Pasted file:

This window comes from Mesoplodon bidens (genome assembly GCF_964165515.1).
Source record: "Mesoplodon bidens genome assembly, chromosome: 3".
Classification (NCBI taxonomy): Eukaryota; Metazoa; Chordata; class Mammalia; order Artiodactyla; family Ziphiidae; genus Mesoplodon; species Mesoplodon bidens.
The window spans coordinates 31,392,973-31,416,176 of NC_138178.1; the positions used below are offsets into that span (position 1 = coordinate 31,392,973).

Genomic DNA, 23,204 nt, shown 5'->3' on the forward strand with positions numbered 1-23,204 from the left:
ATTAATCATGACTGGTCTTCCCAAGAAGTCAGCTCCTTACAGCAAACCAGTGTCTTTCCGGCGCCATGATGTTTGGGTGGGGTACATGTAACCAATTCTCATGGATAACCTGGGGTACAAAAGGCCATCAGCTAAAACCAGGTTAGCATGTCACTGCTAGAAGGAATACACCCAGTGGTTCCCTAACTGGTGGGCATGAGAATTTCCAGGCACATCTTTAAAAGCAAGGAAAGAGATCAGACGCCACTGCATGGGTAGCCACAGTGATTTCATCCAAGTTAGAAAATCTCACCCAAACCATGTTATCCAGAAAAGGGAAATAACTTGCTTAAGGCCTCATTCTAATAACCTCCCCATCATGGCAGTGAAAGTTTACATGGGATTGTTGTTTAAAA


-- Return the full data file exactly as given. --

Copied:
This window comes from Mesoplodon bidens (genome assembly GCF_964165515.1).
Source record: "Mesoplodon bidens genome assembly, chromosome: 3".
Classification (NCBI taxonomy): Eukaryota; Metazoa; Chordata; class Mammalia; order Artiodactyla; family Ziphiidae; genus Mesoplodon; species Mesoplodon bidens.
The window spans coordinates 31,392,973-31,416,176 of NC_138178.1; the positions used below are offsets into that span (position 1 = coordinate 31,392,973).

Genomic DNA, 23,204 nt, shown 5'->3' on the forward strand with positions numbered 1-23,204 from the left:
ATTAATCATGACTGGTCTTCCCAAGAAGTCAGCTCCTTACAGCAAACCAGTGTCTTTCCGGCGCCATGATGTTTGGGTGGGGTACATGTAACCAATTCTCATGGATAACCTGGGGTACAAAAGGCCATCAGCTAAAACCAGGTTAGCATGTCACTGCTAGAAGGAATACACCCAGTGGTTCCCTAACTGGTGGGCATGAGAATTTCCAGGCACATCTTTAAAAGCAAGGAAAGAGATCAGACGCCACTGCATGGGTAGCCACAGTGATTTCATCCAAGTTAGAAAATCTCACCCAAACCATGTTATCCAGAAAAGGGAAATAACTTGCTTAAGGCCTCATTCTAATAACCTCCCCATCATGGCAGTGAAAGTTTACATGGGATTGTTGTTTAAAA